The rise of Hitler into power took decades as he built himself. After the attempt to overthrow the government, he was jailed for five years during the period which he wrote the book, Mein Kampf.” Hitler worked himself as he actively participated in political events. After working himself through the party, Hitler rose to the limelight with his Nazi party. This was achieved through several dubious means including violence and cunning. The political instability that had existed in the mid-1930s had contributed to the rise of the Nazi party as people demanded a strong leader ( Stoakes, 2014 ). The present government had signed several treaties including treaty of versatile and the rise of depression which led to the suffering of the majority of the Germans. While writing his book, Hitler had expressed displeasure in the way government had handled several matters including dealing with foreign nations. Through the racial ideology, Hitler continued to criticize the government for issuing citizenship to foreigners, a move which he felt was mistreatment to the Germans. The right to citizenship should be preserved only to the Aryans and any other foreigner, whether born in German or not, ought to remain as subjects. This further led to the rise of the Nazi party which then took control of the majority of the seats in parliament. 

Hitler had felt that German was being run the wrong way and wanted to have his ideologies be implemented when he took power. Still focusing on his top four ideologies which included racial purity, militarism, German nationalism, and anti-Semitism, Hitler had confidence that he would take over power and led the nation to implement his ideologies. To rise to power, Hitler had formed a coalition with Hindenburg in which he was to be the chancellor. The final power grab took place when he negotiated to be given the temporary emergency powers where he was to act without the consent of the parliament ( Stoakes, 2014 ). He, however, used the military to grab the power with the threat of war, making him become the ruler. Following his rise to power, Hitler started implementing his ideologies through the introduction of controversial policies. The foreigners living in Germany faced a lot of discrimination based on their race. They were barred from receiving government services and their children blocked from attending the German schools. All these ideologies had been long written in the Mein Kampf before Hitler rose to power in 1933. Many foreign treaties and policies that had been signed by the previous government had been revoked leading to a deteriorating relationship between Germany and the other European nations.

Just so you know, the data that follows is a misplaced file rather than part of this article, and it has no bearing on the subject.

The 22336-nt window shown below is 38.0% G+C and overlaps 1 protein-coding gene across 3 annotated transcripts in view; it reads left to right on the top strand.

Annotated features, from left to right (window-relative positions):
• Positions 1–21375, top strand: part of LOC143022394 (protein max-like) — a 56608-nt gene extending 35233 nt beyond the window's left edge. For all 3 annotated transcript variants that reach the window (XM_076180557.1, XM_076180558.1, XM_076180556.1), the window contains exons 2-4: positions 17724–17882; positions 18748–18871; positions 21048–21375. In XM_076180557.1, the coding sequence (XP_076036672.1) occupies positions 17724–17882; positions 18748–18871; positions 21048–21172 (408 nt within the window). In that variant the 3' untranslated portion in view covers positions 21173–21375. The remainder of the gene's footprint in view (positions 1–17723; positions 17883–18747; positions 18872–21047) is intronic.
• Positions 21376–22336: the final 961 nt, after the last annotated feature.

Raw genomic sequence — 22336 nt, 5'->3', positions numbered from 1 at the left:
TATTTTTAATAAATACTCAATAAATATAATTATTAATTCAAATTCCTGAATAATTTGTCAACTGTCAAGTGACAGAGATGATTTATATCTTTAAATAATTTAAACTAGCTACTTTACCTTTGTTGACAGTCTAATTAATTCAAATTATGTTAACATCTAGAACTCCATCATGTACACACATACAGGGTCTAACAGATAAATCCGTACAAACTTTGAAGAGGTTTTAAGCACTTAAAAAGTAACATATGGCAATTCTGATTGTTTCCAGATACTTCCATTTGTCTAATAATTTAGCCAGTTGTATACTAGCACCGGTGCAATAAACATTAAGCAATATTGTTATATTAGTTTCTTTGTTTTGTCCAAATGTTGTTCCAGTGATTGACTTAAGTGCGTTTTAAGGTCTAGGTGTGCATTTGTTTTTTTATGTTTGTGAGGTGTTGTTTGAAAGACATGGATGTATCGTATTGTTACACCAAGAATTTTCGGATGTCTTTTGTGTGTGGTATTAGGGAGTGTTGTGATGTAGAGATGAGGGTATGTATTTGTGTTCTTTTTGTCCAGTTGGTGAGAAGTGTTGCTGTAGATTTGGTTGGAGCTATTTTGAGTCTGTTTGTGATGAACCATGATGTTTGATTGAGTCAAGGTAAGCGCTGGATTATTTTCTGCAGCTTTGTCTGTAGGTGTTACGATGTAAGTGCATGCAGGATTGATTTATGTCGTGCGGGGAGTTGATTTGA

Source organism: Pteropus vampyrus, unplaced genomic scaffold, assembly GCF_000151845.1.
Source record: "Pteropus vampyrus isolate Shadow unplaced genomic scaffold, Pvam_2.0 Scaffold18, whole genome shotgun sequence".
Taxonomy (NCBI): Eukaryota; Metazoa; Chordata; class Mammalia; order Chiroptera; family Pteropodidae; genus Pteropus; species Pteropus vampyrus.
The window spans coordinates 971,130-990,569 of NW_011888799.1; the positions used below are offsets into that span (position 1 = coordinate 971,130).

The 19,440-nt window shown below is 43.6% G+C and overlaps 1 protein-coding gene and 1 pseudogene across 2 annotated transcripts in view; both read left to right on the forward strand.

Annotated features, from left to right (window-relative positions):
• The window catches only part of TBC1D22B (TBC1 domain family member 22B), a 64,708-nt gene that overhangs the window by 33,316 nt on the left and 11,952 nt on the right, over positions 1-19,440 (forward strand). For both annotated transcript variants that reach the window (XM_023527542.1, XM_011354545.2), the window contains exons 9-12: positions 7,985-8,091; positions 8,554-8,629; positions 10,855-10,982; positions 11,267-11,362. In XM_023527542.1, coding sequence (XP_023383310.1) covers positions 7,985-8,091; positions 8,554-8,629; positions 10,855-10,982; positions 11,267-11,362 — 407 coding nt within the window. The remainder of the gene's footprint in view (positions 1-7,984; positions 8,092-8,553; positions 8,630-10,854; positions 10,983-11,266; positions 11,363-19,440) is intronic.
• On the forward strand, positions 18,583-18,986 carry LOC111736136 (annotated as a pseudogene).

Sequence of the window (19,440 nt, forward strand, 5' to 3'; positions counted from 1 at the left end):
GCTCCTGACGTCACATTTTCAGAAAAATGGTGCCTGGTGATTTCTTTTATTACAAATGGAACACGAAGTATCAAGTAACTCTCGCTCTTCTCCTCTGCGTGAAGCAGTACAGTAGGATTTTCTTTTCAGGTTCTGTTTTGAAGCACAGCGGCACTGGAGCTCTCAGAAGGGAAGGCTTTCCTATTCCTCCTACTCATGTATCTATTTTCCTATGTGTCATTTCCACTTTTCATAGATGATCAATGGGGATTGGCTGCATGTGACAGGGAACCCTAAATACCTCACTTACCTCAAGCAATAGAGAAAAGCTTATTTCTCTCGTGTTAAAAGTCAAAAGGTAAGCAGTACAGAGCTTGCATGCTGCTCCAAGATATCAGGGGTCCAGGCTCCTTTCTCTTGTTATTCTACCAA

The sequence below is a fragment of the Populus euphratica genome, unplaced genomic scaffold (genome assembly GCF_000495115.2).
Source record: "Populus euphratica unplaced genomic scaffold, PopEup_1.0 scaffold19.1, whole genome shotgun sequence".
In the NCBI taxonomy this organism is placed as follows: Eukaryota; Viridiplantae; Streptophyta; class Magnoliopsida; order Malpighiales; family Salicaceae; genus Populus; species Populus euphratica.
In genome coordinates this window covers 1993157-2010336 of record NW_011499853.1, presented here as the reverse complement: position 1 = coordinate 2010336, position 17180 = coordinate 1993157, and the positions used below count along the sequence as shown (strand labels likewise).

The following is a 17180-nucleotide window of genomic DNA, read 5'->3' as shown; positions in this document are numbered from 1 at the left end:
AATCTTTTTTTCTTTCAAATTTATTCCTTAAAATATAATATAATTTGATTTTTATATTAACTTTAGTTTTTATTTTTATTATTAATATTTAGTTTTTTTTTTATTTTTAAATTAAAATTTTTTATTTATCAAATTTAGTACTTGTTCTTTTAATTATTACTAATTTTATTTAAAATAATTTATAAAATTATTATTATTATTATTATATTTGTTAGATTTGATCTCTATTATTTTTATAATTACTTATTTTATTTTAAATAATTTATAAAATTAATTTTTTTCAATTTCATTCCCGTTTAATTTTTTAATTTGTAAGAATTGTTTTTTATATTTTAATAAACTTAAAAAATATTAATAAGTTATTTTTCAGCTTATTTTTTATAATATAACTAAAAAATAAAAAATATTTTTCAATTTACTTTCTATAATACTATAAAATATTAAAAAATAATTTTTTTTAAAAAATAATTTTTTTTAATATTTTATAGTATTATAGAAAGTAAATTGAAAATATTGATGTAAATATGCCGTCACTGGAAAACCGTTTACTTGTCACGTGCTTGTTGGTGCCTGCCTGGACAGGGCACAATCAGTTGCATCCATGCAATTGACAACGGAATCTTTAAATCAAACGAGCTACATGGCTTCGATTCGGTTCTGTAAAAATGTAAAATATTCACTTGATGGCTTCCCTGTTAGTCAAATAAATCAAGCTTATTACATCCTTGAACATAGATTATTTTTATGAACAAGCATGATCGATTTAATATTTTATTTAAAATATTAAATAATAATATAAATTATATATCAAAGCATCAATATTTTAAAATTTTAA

After the rise into power, Hitler made several changes and introduced many acts which could allow him to have absolute power and implement his policies. The Enabling Act gave the absolute powers to Hitler to allow him to implement many of his controversial policies. Upon being given absolute powers, Hitler began by implementing his ideologies which he had written in his book. The first in the list was anti-Semitism where the Jews faced the greatest rejection and discrimination that has never been seen before in the German land ( Koehne, 2013 ). Throughout his reign, Hitler had implemented most of his ideologies that he had written in his book, Mein Kampf. 


Adolf Hitler, the Germany ruler between 1933 and 1945, remains one of the key figures in the history of Germany. Through his book, before he ascended to power, Hitler presents Darwin’s worldview in which he identifies his ideologies that he is confident of implementing when he ascends to power. The ideologies were based on the four significant philosophies which included racial purity, anti-Semitism, German nationality and militarism. Through these important themes, Hitler expressed his displeasure with the way the government was handling matters of citizenship and nationality. The hatred for Jews is evident in the passage which indicates what later came to be one of the largest genocides in the world history leading to the loss of millions of Jews lives. The ideologies that he presented in his book were later implemented through his controversial policies after he obtained absolute power. 


Hitler, A. (2013).  Hitler's second book: the unpublished sequel to Mein Kampf . Enigma Books. 

Koehne, S. (2014). The Racial Yardstick:" Ethnotheism" and Official Nazi Views on Religion.  German Studies Review 37 (3), 575-596. 

Kershaw, I. (2014). Ideology, propaganda, and the rise of the Nazi party. In  The Nazi Machtergreifung (RLE Nazi Germany & Holocaust)  (pp. 176-195). Routledge. 

Baumgarten, S., & Caimotto, M. C. (2016). Political and Ideological Translation Practice: Italian and English Extracts of Hitler’s Mein Kampf.  Translation und „Drittes Reich , 277-300. 

Koschorke, A. (2015). Ideology in Execution: On Hitler's Mein Kampf.  New German Critique 42 (1 (124)), 1-22. 

Stoakes, G. (2014). The Evolution of Hitler’s Ideas on Foreign Policy, 1919-1925. In  The Shaping of the Nazi State (RLE Nazi Germany & Holocaust)  (pp. 24-49). Routledge. 

Koehne, S. (2013). Reassessing the Holy Reich: Leading Nazis’ Views on Confession, Community and ‘Jewish’Materialism.  Journal of Contemporary History 48 (3), 423-445.